“ May a natural person who enters into a partnership contract with other natural persons, a partnership without legal personality that is not declared or identified for tax purposes, intended for the execution of future works (building) on a site forming part of the personal assets of some of the contracting parties be regarded, in the light of the circumstances of the main case, as a taxable person for VAT purposes within the meaning of Article 9(1) of Directive 2006/12, where, under the fiscal rules, the tax authority initially treated the transfer of ownership of the buildings on the site forming part of the personal assets of some of the contracting parties as sales falling within the scope of the management of the private wealth of such persons?

(2) In the light of the circumstances of the main case, must the principles of legal certainty and the protection of legitimate expectations, and the other general principles relating to VAT, as laid down in Directive 2006/112, be interpreted as precluding a national practice whereby, after initially levying on a natural person tax on the income deriving from the transfer of ownership of properties forming part of his personal wealth, the tax authority — without there having been any substantial amendment of primary law — reviews the position after a period of two years on the basis of the same facts and classifies the same transactions as economic activities subject to VAT, calculating the incidental charges retroactively?

(3) Must Articles 167, 168 and 213 of Directive 2006/112, considered in the light of the principle of fiscal neutrality, be interpreted as precluding, in the circumstances of the main case, the tax authority from refusing a taxable person the right to deduct the VAT owed or paid on goods or services used for the purposes of taxable transactions simply because he was not identified as a taxable person for VAT purposes at the time when the supplies in question were carried out?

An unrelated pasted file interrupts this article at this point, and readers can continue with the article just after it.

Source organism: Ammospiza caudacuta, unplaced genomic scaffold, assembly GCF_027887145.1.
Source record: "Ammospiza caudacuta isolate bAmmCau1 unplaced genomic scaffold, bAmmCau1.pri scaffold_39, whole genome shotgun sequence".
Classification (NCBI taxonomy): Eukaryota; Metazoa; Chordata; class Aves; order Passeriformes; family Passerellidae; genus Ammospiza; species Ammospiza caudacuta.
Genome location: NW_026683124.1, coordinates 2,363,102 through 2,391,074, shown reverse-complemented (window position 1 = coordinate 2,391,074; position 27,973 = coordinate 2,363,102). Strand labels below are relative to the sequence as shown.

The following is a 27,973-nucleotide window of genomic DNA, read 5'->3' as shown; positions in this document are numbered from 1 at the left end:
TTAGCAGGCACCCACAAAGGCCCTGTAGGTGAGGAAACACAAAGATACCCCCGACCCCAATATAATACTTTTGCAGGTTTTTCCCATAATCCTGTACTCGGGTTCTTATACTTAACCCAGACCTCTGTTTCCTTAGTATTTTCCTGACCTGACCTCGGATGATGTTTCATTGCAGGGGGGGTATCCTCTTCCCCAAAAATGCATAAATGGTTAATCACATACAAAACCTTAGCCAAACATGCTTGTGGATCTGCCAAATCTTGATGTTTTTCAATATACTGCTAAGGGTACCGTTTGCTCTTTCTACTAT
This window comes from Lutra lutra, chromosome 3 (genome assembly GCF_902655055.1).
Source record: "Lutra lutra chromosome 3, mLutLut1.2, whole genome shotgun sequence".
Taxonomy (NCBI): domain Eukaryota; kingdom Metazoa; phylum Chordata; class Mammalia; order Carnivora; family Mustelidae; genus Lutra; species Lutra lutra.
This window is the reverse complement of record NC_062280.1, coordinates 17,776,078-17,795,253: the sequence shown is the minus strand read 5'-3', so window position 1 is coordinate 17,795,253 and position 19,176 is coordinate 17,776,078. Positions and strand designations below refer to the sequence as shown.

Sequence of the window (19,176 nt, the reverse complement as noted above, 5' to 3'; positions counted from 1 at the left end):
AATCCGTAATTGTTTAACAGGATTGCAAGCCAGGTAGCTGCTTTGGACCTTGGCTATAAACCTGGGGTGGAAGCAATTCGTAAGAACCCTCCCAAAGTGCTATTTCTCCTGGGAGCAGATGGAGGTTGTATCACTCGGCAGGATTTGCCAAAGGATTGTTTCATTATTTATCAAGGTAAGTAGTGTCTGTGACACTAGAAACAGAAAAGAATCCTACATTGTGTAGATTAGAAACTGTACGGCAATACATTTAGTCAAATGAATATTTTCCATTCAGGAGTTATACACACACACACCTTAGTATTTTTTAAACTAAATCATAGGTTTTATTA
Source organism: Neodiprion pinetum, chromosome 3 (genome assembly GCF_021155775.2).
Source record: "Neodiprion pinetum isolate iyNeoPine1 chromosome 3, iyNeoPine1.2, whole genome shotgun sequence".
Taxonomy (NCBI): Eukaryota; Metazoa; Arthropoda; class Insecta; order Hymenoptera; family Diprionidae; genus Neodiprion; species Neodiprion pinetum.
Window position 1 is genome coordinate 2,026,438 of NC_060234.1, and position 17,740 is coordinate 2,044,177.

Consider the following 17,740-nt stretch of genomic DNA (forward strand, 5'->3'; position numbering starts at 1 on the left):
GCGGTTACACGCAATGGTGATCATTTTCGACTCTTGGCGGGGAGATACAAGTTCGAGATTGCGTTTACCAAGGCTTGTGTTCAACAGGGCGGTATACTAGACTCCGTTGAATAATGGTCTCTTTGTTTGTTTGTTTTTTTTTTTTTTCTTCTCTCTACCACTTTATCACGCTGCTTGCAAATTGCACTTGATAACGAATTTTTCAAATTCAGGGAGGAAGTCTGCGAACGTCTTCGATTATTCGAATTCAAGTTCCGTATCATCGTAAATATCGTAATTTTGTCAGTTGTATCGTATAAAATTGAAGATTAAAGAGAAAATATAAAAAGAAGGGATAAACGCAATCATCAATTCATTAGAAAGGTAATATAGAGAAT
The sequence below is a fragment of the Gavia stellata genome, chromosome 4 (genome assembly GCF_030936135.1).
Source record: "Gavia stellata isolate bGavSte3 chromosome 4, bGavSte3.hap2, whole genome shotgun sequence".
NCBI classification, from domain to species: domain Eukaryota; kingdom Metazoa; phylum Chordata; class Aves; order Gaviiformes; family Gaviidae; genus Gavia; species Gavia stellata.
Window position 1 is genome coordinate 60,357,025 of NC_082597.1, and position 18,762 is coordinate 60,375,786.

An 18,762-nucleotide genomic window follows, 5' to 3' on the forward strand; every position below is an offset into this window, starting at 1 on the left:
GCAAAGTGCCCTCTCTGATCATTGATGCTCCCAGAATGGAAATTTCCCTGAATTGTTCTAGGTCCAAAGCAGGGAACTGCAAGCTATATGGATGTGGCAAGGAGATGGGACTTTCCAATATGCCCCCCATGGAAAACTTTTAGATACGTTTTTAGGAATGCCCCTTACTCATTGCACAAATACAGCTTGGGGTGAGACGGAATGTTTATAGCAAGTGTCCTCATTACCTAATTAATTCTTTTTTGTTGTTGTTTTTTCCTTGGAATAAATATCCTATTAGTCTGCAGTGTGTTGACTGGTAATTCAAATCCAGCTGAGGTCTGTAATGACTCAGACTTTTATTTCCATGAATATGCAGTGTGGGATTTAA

(4) In the light of the circumstances of the main case, may Article 179 of Directive 2006/112 be interpreted as precluding national legislation under which a taxable person to whom the special exemption scheme is applied and who has belatedly applied for identification for VAT purposes is under an obligation to pay the tax that should have been levied, but has no right to subtract the amount of tax deductible for each tax period, it being the case that that right of deduction will be exercised subsequently on the basis of the tax return submitted after identification of the taxable person for VAT purposes, which may have repercussions for calculation of the incidental charges?”

Consideration of the questions referred for a preliminary ruling

The first and second questions

  1. By its first two questions, which it is appropriate to examine together, the referring court is essentially asking whether the principles of legal certainty and of the protection of legitimate expectations preclude, in circumstances such as those of the main proceedings, a national tax authority from deciding, during a tax audit, that transactions ought to have been subject to VAT and from imposing, in addition, the payment of surcharges.

  1. With regard, in the first place, to the principle of legal certainty, Mr Salomie and Mr Oltean challenge the tax authority's decision by asserting that that principle has been infringed by reason of the fact that, when they carried out the property transactions concerned by that decision, neither Sixth Council Directive 77/388/EEC of 17 May 1977 on the harmonisation of the laws of the Member States relating to turnover taxes — Common system of value added tax: uniform basis of assessment (QJ1977 L 145, p. 1), which was in force prior to 1 January 2007, nor the case-law of the Court of Justice relevant to the area of VAT had been published in the Romanian language They also submit that, until 2010, the national tax authorities did not regard that type of transaction as being subject to VAT.